I meet Dell's global CIO Robin Johnson on a bright and breezy day in Bloomsbury, central London in the swanky offices of the PC giant's PR handlers. You might expect Dell's IT chief with a $1.2bn annual budget to be a Texan or at least an American but Johnson was born and raised in west London, and still manages to watch the odd Queens Park Rangers football match from his home in beautiful Austin, a fine city with parks and lakes to explore by day and a marvellous musical heritage to check out at night.

Johnson previously worked in IT at big names in retailing (Marks & Spencer, Brooks Brothers and the US Safeway) and business consulting (Ernst & Young in both London and New York) as well as Dell's European, Middle East and Africa (EMEA) operation before taking over as worldwide CIO. However, he is pretty blunt about the challenges, saying: "The sectors are different but I don't think the IT is."

They have all been large companies with big brands, he notes, and the requirements are similar so long as the CIO has the right status.

"The key thing in the role is whether you have end-to-end accountability and that also drives speed," he says.

Read Robin Johnson's responses to the CIO Questionnaire

"For me it's always been companies with a good technology footprint but how they 'do it' is different. M&S was using technology to drive organic growth. Safeway is very acquisitive so it used technology to drive integration and did an exceptional job in acquisitions. Dell uses technology to drive its business and eats its own dog food."

'Eating your own dog food' is, of course, American for becoming a consumer of your own product and at Dell - famed for its attention to detail and monitoring of metrics - it's not hard to imagine the number crunching.

Measure for measure

After becoming the darling of the Nasdaq market throughout its years of rapid growth, Dell has stumbled very publicly and perhaps only since the return of founder Michael Dell to the helm of the company has faith begun to be restored.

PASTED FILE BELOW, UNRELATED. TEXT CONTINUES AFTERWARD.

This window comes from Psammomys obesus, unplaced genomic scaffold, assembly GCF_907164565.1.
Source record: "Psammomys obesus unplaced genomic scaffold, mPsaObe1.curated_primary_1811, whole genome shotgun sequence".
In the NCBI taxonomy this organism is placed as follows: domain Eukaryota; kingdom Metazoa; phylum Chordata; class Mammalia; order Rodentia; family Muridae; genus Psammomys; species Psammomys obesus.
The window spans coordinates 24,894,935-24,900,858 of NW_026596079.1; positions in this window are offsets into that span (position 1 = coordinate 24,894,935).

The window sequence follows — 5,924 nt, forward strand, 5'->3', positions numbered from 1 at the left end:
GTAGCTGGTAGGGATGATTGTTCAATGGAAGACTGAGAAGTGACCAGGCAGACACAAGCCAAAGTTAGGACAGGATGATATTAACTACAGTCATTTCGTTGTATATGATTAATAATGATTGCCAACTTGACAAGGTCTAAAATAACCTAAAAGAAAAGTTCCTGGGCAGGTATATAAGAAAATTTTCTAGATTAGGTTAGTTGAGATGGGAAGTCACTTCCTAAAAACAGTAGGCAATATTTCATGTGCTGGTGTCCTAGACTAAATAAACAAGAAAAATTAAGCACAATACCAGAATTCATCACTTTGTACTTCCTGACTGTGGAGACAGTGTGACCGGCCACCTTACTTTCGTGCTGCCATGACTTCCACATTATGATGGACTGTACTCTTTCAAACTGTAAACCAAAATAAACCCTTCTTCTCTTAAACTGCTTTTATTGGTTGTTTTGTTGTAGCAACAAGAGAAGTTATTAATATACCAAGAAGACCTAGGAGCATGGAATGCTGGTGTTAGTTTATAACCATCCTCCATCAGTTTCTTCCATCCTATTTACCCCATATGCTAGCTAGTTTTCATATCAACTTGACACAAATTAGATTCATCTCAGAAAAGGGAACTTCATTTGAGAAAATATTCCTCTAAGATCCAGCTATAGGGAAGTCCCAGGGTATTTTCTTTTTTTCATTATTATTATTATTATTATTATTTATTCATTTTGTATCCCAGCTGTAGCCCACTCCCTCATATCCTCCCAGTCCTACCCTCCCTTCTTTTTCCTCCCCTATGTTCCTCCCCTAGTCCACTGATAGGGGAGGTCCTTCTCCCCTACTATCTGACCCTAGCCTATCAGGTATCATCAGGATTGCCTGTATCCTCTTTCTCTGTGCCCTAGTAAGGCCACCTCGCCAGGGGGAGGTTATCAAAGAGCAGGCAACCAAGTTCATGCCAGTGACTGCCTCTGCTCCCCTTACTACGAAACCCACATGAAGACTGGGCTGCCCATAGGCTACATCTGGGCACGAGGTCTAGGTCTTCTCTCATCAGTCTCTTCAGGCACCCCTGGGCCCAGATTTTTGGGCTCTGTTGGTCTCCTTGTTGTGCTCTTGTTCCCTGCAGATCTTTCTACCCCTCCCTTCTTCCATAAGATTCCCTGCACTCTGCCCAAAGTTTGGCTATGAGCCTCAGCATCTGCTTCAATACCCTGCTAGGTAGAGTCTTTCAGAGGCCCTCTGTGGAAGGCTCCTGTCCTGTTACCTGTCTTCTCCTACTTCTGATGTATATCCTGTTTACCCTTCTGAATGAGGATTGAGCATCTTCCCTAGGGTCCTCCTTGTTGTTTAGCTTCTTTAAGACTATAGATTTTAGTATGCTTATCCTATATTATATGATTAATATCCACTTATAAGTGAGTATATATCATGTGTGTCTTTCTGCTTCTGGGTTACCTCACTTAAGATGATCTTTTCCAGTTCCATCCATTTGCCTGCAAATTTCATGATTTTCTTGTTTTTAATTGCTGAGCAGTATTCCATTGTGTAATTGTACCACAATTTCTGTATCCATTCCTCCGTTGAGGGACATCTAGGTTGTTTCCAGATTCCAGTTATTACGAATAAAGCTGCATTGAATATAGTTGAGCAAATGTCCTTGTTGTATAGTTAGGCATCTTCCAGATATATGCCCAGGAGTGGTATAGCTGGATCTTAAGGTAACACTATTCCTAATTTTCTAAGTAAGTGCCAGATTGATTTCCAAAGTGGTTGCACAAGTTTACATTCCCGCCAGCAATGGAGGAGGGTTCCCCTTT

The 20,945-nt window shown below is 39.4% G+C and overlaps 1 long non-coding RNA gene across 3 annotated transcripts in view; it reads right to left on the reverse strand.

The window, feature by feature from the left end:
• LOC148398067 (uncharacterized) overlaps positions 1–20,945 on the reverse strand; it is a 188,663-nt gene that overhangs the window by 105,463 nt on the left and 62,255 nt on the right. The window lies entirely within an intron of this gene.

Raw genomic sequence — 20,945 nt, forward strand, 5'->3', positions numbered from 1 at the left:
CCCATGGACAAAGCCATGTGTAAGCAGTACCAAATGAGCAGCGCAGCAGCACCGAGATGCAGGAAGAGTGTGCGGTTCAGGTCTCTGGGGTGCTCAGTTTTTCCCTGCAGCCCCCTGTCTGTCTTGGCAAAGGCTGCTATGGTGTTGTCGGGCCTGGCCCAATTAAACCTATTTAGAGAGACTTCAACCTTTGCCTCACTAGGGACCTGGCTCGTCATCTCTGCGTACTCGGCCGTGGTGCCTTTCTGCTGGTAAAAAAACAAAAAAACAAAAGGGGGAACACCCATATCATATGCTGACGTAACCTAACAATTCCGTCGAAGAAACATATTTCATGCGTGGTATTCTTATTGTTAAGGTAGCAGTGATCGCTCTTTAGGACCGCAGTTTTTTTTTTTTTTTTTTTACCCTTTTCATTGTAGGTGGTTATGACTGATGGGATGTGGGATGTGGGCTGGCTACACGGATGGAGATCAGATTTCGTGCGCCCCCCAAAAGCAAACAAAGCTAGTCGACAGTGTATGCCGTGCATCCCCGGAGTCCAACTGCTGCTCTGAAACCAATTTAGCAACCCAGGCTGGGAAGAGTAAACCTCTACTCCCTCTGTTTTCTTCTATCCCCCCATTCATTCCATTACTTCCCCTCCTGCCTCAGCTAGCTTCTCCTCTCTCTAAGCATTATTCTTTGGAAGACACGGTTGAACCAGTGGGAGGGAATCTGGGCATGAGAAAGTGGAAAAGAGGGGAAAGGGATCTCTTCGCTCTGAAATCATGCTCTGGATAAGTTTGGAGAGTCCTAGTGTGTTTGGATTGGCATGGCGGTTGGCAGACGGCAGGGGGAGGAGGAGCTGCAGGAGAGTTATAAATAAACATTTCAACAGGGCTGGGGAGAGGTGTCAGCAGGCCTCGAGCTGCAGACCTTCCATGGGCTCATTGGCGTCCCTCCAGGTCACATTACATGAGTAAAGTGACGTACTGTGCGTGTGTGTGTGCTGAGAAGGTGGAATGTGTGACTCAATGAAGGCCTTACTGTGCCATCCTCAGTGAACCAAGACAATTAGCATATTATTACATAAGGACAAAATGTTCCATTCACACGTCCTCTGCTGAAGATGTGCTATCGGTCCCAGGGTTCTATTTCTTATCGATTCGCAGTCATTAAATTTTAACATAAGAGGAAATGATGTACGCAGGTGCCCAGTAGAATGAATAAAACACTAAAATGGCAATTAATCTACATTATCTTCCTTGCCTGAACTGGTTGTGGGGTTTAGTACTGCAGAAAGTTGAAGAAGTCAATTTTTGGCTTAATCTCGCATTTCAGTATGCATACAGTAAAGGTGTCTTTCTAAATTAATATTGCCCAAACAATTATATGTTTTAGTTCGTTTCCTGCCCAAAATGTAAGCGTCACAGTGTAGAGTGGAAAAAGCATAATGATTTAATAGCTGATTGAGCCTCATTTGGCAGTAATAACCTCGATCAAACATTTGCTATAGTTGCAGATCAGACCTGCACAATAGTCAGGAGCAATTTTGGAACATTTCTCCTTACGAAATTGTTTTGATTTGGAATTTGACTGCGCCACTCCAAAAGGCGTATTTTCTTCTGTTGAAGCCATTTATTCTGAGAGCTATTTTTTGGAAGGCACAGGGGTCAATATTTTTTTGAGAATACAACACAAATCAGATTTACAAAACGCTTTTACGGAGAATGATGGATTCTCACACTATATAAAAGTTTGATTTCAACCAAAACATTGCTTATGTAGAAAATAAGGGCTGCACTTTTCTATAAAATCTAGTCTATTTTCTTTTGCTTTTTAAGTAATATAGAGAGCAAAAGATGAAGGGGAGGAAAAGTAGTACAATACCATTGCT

Johnson thinks maybe those 'measure everything' principles were over-extended.

"Maybe we went too far," he says. "We started publishing scorecards and one was 'units lost as a measure of capacity'. No-one asked about what calculated the formula. We started to believe too much of our own story and got inward-focused. It had almost become a dogma. Any measurement was good if it pointed the right way. If you lose sight of the customer, you lose your way but it was almost heresy to challenge some of that."

He believes that Dell now has a "renaissance" underway and, having completed the task of hardware, datacentre and application (from 10,000 to 2800 apps) consolidation in EMEA he is now addressing the challenge of supporting the new Dell with its growing focus on services and a cutting-edge design ethos.

"The Dell model was all about the ability to uniquely configure and there's still an enormous audience for that but as the PC has become mainstream, the usage pattern has become 'am I net-enabled?' and you get a broader audience where worrying about processors and how much memory doesn't matter so much."

He believes that both for Dell and its IT it's critical to shift focus from consistency of device and software image towards recognising that people work in various modes and roles and have different requirements.

"Consumerisation in the commercial environment is important," he says. "For years, we managed a corporate image and we loved that stability of a single client image whether you're a financial services account manager in New York City or working in a call centre in Morocco... but reps in retail had that same corporate PC, whereas now it's a Vostro [Dell's stylish notebook].

"Everybody gets focused on [the consistency of] the device but what's more important is how corporates learn from ways people interact so you don't have to retrain everybody."



Serious business

Dell might be changing but the company is still light years away from the fluffy and fanciful business models that even now are very common in technology, and Johnson reflects the focus on executing strategy that translates into revenues and profit.

"Everything I delivered up until last night is baked into the P&L of the company. The way I help the P&L is I make [systems] run better, faster, cheaper. Attacking fixed cost is the number-one thing. We shift that value into development to create new revenue streams - that's the lens. We have 400,000 user devices. If every single one runs well and that was my achievement you'd describe me as a mechanic. We've crossed the 50/50 threshold of creating versus 'keeping the lights on' and we need to go further."